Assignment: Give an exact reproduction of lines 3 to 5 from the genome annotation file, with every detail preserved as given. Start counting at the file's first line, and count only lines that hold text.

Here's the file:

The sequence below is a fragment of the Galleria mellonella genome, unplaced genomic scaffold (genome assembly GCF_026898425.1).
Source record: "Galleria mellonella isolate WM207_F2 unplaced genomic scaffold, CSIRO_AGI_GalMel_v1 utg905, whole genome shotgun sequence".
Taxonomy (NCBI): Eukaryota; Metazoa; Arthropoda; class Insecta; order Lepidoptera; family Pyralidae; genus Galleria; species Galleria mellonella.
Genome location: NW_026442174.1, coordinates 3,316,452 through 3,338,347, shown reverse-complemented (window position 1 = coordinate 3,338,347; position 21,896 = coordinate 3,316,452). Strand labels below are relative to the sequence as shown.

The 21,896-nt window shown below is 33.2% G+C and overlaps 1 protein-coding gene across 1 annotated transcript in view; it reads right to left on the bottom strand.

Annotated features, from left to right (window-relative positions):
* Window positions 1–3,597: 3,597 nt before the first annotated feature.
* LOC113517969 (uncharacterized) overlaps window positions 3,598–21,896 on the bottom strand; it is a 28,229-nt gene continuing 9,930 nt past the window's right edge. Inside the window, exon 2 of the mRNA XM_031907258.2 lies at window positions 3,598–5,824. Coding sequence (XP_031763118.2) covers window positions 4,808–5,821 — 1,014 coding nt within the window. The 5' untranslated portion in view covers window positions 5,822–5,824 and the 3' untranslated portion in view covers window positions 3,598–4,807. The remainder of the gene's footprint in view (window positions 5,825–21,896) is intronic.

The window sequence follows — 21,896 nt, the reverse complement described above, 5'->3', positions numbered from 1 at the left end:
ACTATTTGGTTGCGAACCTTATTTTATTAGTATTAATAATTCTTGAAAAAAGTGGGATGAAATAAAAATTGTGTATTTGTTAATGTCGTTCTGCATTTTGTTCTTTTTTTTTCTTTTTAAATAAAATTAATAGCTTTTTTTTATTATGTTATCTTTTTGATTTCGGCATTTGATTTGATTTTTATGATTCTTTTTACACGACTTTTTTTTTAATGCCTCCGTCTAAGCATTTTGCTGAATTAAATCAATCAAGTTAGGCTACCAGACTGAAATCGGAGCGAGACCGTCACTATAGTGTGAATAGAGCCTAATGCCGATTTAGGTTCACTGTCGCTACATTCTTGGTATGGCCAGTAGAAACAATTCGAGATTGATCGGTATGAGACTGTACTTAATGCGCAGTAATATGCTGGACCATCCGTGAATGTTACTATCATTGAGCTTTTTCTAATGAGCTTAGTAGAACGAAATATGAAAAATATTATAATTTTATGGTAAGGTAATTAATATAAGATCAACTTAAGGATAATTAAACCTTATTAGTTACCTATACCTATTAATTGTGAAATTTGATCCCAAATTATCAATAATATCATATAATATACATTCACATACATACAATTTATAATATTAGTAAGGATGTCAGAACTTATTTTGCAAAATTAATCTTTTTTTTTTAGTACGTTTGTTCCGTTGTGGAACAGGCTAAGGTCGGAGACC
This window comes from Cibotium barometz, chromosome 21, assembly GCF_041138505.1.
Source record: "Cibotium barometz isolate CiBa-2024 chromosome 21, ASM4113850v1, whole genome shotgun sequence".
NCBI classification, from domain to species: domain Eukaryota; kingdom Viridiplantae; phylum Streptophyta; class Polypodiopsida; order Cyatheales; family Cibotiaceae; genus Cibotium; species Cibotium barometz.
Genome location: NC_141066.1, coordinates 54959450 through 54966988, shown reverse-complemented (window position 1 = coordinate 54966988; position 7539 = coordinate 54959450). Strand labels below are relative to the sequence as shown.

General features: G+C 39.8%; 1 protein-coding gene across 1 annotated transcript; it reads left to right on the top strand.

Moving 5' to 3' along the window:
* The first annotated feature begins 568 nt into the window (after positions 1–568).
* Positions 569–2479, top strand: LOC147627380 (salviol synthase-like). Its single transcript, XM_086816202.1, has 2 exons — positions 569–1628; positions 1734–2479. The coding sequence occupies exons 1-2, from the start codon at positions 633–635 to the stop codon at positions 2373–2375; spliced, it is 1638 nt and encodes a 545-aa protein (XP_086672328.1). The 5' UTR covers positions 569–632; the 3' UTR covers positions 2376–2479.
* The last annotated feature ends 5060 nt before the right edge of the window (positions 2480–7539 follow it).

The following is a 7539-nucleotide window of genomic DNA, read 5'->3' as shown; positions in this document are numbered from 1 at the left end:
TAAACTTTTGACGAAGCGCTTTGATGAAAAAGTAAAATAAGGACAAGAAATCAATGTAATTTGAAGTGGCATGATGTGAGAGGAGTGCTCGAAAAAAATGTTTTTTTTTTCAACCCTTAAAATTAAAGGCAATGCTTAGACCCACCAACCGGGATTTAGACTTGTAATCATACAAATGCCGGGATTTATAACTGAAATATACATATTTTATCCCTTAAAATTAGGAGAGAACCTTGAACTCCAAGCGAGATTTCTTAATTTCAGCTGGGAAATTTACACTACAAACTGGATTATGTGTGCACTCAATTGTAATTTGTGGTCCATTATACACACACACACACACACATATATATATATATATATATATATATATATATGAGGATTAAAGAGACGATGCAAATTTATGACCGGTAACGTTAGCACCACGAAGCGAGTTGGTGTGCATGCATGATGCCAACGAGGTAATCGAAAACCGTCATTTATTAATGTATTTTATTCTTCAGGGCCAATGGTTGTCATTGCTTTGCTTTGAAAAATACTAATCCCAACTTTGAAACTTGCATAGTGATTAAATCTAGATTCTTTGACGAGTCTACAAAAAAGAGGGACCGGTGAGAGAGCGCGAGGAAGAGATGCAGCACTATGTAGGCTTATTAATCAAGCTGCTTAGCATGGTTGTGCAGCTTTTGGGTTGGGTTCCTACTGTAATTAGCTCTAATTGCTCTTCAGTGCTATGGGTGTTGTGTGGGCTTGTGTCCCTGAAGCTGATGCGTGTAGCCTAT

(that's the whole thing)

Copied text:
Taxonomy (NCBI): Eukaryota; Metazoa; Arthropoda; class Insecta; order Lepidoptera; family Pyralidae; genus Galleria; species Galleria mellonella.
Genome location: NW_026442174.1, coordinates 3,316,452 through 3,338,347, shown reverse-complemented (window position 1 = coordinate 3,338,347; position 21,896 = coordinate 3,316,452). Strand labels below are relative to the sequence as shown.

The 21,896-nt window shown below is 33.2% G+C and overlaps 1 protein-coding gene across 1 annotated transcript in view; it reads right to left on the bottom strand.